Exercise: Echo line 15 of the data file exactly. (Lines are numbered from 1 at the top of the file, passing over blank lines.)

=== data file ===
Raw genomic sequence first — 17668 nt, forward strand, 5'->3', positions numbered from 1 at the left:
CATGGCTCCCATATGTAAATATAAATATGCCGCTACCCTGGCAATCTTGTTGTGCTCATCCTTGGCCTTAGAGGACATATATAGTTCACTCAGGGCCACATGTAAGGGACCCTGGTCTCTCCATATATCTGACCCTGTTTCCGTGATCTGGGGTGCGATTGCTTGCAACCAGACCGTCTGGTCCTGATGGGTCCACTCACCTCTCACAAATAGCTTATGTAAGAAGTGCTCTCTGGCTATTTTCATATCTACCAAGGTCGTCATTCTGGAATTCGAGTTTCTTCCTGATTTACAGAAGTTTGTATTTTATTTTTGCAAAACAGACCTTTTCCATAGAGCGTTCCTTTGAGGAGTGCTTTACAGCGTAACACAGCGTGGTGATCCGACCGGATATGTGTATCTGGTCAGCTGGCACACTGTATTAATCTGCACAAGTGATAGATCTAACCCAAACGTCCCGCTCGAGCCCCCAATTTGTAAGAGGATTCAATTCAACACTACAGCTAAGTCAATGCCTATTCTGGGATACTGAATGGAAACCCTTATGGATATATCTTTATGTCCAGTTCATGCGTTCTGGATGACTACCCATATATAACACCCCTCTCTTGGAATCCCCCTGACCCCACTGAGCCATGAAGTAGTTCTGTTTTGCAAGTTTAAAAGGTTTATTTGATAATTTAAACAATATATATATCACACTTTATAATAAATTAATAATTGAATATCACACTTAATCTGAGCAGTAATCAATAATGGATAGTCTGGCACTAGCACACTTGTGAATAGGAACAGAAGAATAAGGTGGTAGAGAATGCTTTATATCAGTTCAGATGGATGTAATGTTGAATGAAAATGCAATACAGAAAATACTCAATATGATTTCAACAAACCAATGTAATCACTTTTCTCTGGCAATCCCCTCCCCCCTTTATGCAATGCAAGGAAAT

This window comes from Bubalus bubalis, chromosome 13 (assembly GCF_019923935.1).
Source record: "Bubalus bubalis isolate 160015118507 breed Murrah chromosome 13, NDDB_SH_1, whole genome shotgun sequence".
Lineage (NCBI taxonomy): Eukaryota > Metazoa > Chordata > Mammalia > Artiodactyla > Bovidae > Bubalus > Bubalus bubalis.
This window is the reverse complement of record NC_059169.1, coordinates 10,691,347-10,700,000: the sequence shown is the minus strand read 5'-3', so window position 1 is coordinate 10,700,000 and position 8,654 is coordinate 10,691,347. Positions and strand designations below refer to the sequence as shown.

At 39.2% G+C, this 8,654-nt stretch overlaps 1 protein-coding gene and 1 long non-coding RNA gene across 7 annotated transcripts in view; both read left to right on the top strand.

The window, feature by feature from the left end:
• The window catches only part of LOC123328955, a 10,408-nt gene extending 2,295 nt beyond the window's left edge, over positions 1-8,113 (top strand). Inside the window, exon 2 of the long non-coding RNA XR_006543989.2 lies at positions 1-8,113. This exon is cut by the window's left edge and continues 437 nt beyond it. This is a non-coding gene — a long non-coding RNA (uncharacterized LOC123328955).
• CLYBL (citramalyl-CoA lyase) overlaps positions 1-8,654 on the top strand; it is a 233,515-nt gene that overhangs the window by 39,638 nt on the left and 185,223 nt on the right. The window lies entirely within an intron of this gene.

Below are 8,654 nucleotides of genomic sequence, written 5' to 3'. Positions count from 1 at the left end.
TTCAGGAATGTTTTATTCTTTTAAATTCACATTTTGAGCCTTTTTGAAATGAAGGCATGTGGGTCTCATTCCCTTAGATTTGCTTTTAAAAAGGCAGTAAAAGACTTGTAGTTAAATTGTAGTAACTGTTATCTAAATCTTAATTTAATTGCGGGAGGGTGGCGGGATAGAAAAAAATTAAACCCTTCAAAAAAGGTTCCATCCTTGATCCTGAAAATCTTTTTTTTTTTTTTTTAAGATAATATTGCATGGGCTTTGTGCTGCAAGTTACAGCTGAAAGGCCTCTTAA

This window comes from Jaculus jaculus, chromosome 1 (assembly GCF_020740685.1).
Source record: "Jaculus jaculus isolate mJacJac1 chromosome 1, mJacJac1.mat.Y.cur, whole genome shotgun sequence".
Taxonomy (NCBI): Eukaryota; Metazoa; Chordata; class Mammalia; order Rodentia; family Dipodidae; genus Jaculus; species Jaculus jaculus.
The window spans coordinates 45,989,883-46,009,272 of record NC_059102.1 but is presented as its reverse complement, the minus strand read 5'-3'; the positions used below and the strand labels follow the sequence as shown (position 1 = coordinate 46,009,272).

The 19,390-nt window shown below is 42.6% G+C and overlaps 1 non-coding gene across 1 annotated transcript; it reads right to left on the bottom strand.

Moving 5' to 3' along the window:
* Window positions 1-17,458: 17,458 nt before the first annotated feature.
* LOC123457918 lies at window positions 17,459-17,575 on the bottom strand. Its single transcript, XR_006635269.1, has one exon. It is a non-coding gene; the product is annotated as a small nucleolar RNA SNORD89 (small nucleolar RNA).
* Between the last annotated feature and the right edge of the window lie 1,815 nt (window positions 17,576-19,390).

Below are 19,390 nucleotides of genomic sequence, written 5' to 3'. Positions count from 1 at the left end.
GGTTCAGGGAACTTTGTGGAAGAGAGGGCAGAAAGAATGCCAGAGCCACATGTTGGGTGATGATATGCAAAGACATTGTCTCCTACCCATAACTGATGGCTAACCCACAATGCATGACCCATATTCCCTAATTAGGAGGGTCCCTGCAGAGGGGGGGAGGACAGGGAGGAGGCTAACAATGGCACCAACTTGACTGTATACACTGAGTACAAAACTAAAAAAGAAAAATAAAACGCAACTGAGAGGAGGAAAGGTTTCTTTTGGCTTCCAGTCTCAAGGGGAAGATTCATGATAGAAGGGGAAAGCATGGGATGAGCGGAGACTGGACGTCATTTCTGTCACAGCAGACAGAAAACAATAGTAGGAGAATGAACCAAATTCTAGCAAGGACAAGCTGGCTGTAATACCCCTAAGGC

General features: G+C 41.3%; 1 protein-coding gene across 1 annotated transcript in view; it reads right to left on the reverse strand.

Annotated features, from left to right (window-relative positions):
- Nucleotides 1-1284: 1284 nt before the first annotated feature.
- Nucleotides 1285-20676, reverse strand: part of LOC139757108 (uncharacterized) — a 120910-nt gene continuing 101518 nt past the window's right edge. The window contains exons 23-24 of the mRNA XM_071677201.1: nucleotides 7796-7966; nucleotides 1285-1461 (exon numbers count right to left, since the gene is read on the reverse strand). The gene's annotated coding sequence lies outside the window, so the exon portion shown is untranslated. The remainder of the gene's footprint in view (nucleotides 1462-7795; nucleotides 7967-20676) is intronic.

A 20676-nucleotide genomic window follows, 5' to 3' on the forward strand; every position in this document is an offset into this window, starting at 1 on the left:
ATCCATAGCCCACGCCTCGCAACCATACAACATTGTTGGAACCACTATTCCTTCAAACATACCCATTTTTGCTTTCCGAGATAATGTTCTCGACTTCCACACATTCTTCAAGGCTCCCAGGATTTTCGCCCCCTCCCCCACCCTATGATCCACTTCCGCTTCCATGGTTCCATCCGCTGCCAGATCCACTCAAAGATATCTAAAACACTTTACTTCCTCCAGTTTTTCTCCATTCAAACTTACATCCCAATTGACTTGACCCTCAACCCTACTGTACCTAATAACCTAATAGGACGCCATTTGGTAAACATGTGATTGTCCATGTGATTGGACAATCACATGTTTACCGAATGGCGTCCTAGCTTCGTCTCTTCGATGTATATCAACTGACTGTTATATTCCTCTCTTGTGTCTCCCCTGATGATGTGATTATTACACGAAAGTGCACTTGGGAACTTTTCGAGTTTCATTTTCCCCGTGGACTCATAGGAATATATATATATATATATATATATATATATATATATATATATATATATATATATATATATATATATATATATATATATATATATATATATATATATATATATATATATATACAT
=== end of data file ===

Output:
Taxonomy (NCBI): Eukaryota; Metazoa; Chordata; class Mammalia; order Rodentia; family Dipodidae; genus Jaculus; species Jaculus jaculus.